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Breast Cancer: Screening Can Save Lives

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Why is screening for breast cancer important?

Breast cancer is the most common female cancer and the 2nd leading cause of female cancer

Screening means checking for health problems before they cause symptoms. Breast cancer screening is used to detect cancer, breast changes, or other abnormal conditions. If screening detects an abnormality, diagnosis and treatment can occur promptly.

Some racial/ethnic groups experience higher rates of breast cancer than other groups so it is important for everyone to be screened. For example, White women have the highest incidence rate of breast cancer and African American women have the highest mortality rate of breast cancer among other racial/ethnic group.

What types of screening tests check the breasts for cancer?

Your healthcare provider may suggest the following screening tests for breast cancer.

You may perform monthly breast self-exams to check for any lumps or changes in the breasts. Breast self-exams cannot replace regular clinical breast exams and screening mammograms. You should ask your healthcare provider about how to do a self-exam properly and how often to check your breasts.

When should I get screened for breast cancer?

If you are over age 40 you should talk with your healthcare provider about checking for breast

To find breast cancer early, the National Cancer Institute recommends that women in their 40s and older should have a mammogram every 1 to 2 years.  You should talk to your healthcare provider if you notice any unusual changes in your breasts or if you are concerned about your risk for breast cancer.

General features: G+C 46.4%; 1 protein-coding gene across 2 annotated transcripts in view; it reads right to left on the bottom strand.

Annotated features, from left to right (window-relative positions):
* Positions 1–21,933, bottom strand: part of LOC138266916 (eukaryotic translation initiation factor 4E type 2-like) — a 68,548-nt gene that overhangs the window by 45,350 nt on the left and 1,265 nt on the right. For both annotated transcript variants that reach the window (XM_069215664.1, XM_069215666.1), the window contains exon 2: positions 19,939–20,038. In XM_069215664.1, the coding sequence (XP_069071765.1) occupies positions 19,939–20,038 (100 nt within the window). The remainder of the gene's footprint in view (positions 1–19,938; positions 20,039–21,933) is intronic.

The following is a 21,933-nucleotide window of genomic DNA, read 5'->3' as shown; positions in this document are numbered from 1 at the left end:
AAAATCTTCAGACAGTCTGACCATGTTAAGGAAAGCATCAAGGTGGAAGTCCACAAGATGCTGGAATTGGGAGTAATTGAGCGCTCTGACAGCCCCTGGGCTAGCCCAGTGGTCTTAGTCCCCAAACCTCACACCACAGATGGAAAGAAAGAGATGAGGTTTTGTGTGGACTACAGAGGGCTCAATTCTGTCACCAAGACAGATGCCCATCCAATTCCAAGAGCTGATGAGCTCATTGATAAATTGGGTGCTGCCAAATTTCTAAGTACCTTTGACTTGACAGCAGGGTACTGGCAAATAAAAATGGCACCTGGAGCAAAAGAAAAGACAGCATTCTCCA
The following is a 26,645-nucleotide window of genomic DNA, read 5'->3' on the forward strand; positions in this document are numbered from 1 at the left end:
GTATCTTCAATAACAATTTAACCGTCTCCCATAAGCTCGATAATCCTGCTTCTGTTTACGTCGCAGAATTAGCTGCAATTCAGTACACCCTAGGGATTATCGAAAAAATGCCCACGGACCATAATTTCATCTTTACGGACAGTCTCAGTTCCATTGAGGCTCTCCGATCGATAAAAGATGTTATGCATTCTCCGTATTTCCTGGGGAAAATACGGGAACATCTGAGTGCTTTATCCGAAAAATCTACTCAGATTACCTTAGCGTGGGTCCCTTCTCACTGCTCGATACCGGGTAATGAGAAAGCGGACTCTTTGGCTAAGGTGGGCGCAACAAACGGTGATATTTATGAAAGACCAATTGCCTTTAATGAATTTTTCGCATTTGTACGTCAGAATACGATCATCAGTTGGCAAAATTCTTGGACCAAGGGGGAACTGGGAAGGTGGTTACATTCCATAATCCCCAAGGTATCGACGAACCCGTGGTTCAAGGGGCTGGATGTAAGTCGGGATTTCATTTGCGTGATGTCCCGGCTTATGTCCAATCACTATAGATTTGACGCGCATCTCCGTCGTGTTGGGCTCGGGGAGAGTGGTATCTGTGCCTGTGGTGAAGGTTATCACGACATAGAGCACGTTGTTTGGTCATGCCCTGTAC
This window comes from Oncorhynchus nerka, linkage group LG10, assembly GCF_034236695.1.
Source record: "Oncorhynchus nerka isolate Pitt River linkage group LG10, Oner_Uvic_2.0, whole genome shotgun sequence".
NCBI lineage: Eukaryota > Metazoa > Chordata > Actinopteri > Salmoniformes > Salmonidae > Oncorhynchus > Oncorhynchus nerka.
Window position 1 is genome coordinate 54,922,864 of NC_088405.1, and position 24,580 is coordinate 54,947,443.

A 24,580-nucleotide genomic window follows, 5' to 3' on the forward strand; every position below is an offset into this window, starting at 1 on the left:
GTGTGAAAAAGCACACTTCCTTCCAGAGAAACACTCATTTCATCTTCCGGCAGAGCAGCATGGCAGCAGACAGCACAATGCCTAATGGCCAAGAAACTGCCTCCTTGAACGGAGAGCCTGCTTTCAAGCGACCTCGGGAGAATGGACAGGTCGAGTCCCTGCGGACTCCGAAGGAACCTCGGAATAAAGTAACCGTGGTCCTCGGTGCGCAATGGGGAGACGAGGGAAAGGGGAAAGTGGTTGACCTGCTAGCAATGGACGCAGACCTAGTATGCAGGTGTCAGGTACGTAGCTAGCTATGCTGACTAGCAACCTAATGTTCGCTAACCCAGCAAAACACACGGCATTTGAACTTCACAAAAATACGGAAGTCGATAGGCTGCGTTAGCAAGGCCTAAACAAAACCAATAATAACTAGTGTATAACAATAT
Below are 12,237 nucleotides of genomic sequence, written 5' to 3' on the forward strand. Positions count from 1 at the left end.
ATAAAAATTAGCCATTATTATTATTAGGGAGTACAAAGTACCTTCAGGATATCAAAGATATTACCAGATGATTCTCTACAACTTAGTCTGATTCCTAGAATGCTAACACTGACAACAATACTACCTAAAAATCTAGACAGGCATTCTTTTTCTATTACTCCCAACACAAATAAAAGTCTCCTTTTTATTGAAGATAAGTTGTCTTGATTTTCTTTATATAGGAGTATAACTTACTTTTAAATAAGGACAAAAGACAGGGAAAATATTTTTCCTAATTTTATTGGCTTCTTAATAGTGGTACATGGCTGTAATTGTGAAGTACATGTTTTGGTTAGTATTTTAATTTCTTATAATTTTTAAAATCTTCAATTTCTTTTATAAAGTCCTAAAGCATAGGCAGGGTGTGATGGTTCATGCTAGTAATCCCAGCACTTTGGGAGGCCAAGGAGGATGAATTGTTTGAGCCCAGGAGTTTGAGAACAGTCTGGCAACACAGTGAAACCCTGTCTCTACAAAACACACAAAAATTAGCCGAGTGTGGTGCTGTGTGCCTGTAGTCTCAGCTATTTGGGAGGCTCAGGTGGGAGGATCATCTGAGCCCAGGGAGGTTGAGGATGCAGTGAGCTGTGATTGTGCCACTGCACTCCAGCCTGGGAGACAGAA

Where can I get screened for breast cancer?

Ask your healthcare provider or local health clinic for the screening site nearest you.
Stanford Hospital patients can contact the Stanford Referral Center, by calling 1-800-756-9000, Monday through Friday 8 a.m. to 5 p.m., or sending an email to Referrals [referral].

Call the Cancer Detection Programs: Every Woman Counts at 1-800-511-2300.
Every Woman Counts provides low-income women access to screening, diagnostic and follow-up services for breast and cervical cancer. Services are available in English, Spanish, Cantonese, Mandarin, Vietnamese and Korean, Monday through Friday from 9 a.m. to 7 p.m.

Where can I find more information about breast cancer?

Stanford Resources

National Cancer Institute (NCI) Resources

Call toll free at 1-800-4-CANCER (1-800-422-6237) or 1-800-332-8615 (TTY for the hearing and speech impaired). Callers also have the option of listening to recorded information about cancer 24 hours a day, 7 days a week.

clip To get live, online assistance from an NCI Information Specialist, visit LiveHelp.

Stanford Medicine Resources:

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